Vermont’s largest hospital says it will reduce its proposed budget to meet the state’s guidelines to contain health care costs.
Health care regulators cheered the news. The chairman of the Green Mountain Care Board says this year’s overall budget increase for all 14 Vermont hospitals should be the lowest in years.
The Green Mountain Care Board conducts an annual hospital budget review. And prior to Wednesday’s hearing on Fletcher Allen Health Care, the Burlington institution was seen as an outlier. Its proposed budget was above the board’s target of a 4 percent increase.
But at the start of the hearing, Fletcher Allen CEO Dr. John Brumsted announced the hospital was withdrawing the proposed budget and would submit a new one to meet the state’s guideline.
Brumsted told the board that a reduction in lab tests, elective surgery and other procedures allowed the hospital to reduce its projected budget increase. He gave this example to the board:
“It’s too early to draw the bright line on cause and effect. But you know, we have a department of medicine, all specialties, well over a hundred docs, they’re collectively talking about choosing (tests) wisely,” he said. “They’ve gone in and they’ve found some lab tests that they think add no value. They’ve gone back into our standard order sets and removed those.”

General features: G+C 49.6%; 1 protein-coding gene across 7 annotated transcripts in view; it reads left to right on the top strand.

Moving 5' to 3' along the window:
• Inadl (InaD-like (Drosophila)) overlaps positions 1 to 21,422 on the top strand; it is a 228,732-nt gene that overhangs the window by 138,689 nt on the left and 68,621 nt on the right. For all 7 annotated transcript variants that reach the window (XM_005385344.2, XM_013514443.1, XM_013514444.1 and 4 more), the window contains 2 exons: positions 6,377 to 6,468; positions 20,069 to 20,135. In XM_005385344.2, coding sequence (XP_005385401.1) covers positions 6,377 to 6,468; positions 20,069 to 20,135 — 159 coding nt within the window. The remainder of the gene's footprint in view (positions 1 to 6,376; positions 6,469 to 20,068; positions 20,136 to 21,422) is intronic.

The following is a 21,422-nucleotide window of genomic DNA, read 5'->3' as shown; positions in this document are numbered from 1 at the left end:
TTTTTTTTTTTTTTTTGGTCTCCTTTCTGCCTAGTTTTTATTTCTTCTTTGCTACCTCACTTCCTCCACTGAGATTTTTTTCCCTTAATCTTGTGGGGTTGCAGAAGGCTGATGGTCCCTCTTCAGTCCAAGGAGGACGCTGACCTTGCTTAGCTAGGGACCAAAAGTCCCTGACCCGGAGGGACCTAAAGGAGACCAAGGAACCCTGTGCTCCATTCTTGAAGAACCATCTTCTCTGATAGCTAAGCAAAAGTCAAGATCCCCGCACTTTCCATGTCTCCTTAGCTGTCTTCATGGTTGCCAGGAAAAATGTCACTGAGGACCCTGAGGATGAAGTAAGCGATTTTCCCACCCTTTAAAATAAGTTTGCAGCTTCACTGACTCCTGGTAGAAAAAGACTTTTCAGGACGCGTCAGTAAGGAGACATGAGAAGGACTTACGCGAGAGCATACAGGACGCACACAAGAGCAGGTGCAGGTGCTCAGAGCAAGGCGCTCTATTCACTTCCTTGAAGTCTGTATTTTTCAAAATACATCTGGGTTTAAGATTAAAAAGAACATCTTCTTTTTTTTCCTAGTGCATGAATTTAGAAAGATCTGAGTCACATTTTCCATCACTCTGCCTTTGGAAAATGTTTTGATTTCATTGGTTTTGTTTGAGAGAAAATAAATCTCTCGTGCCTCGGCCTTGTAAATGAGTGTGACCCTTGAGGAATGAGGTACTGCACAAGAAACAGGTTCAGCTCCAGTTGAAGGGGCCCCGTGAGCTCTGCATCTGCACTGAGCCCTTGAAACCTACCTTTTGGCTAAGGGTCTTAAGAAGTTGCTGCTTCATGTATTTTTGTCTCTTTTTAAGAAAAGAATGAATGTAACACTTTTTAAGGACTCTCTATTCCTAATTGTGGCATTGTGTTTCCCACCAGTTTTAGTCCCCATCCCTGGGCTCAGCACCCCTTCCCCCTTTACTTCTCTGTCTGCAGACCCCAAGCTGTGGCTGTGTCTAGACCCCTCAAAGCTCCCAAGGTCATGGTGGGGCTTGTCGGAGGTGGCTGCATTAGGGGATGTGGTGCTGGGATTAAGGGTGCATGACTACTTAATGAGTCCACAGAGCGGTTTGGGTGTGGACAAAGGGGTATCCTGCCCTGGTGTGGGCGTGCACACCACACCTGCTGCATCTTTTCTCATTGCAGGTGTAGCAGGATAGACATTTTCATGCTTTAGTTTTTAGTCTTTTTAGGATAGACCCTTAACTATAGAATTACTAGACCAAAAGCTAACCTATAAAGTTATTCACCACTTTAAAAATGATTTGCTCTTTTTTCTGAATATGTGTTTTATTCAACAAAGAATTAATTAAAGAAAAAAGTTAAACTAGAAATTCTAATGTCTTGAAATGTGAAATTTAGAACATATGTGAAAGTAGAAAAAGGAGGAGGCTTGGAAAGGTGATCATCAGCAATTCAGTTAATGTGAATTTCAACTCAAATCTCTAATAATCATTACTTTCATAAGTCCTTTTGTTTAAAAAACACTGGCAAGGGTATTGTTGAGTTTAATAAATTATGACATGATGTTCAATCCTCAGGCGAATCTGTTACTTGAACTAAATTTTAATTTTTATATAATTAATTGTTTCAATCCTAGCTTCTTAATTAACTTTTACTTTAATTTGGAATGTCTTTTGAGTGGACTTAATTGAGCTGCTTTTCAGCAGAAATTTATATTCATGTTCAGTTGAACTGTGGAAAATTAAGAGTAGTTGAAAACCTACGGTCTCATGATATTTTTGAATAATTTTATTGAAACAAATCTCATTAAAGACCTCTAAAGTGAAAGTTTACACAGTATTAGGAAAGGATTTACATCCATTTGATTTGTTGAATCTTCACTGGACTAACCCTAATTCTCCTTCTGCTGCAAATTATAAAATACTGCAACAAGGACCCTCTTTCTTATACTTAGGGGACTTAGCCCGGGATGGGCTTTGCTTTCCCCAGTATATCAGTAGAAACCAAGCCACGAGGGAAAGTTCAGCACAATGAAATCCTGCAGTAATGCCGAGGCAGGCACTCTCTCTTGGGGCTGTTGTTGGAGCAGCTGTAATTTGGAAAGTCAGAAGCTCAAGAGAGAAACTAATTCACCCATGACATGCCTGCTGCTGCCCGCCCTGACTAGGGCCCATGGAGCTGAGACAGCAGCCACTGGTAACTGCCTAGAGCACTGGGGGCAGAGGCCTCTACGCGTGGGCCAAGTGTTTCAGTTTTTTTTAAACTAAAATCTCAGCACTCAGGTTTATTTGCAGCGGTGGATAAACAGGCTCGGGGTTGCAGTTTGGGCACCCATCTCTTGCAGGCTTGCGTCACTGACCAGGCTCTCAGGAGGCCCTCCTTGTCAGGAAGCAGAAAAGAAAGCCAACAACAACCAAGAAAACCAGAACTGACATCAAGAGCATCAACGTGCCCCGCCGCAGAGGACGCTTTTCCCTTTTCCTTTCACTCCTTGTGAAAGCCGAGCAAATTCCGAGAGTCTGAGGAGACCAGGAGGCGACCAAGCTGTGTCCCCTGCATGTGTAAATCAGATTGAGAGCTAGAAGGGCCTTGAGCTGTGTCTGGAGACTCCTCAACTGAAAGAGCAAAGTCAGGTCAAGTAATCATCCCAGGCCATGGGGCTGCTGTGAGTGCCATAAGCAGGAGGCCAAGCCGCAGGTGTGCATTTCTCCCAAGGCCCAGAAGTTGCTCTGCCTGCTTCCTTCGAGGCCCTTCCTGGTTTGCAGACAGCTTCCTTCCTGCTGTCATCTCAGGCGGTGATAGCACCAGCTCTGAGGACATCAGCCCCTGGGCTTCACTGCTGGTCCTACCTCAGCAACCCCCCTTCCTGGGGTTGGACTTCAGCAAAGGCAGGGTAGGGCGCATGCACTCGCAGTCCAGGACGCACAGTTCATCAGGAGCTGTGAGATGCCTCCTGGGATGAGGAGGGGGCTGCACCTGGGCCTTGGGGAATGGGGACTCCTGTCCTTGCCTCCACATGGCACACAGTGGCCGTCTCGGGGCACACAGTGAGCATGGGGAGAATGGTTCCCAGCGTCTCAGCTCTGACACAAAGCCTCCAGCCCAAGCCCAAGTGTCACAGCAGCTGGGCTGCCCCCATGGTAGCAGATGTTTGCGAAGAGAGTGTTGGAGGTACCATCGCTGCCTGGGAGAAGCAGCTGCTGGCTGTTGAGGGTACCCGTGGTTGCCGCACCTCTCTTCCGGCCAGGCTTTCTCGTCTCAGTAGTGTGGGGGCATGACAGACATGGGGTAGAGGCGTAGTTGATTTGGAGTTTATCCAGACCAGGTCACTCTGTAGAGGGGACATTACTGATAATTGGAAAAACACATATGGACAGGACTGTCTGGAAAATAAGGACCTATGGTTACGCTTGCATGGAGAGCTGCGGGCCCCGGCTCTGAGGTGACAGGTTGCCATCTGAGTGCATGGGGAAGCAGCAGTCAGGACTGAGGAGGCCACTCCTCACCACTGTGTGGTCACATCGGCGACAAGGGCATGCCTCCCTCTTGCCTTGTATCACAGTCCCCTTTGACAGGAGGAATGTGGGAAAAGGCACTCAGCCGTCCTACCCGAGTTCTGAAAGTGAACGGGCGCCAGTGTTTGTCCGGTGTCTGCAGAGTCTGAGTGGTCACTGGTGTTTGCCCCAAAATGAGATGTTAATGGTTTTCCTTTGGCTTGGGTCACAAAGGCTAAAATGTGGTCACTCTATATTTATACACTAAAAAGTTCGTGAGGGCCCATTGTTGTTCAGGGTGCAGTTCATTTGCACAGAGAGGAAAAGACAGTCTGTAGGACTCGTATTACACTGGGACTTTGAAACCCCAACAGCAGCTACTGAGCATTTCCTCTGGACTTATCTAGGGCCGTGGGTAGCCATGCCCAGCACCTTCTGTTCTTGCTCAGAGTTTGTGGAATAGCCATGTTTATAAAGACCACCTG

The hospital budget includes about $1 billion in net patient revenue. Fletcher Allen now plans to reduce that by about $8.5 million to reflect the projected lower volume in services.
During a break in the hearing, Brumsted said he believes health care reform efforts are beginning to pay off at the state’s largest hospital.
“Health care delivery and the way people are consuming health care is changing,” he said. And it’s because of, we believe, many factors. But one of which is the reform investments that we’re making… We’re seeing the impact of being more careful with ordering tests and putting a system in place to do that.”
Al Gobeille chairs the Green Mountain Care Board, which sets hospital rates. He was cheered by the news that Fletcher Allen’s budget will now hit the board’s target.
“I think it’s great news. It shows the leadership that Fletcher Allen wants to display,” he said. “I think it’s really positive for consumers and patients.”
And Gobeille said he hopes other hospitals follow Fletcher Allen’s example. Some hospitals have proposed much smallest increases which Gobeille said should bring the overall rate of increase for all 14 hospitals to the lowest level seen in years.
“I think what Fletcher Allen did set the tone for the budget hearings. We’re serious about our guidance,” he said. “And I think the hospital CEOs have been fantastic in their acceptance of it. I think based on what we heard today we’re going to be at a 2.6 percent revenue increase for hospitals, which is half the historic low. So it’s fantastic news for patients.”
The board has set a budget target that allows hospitals a 3 percent increase to cover normal inflationary pressures. Another 1 percent increase is allowed to pay for investments in health care reform.
Fletcher Allen plans to resubmit its revised spending plan within the next few weeks.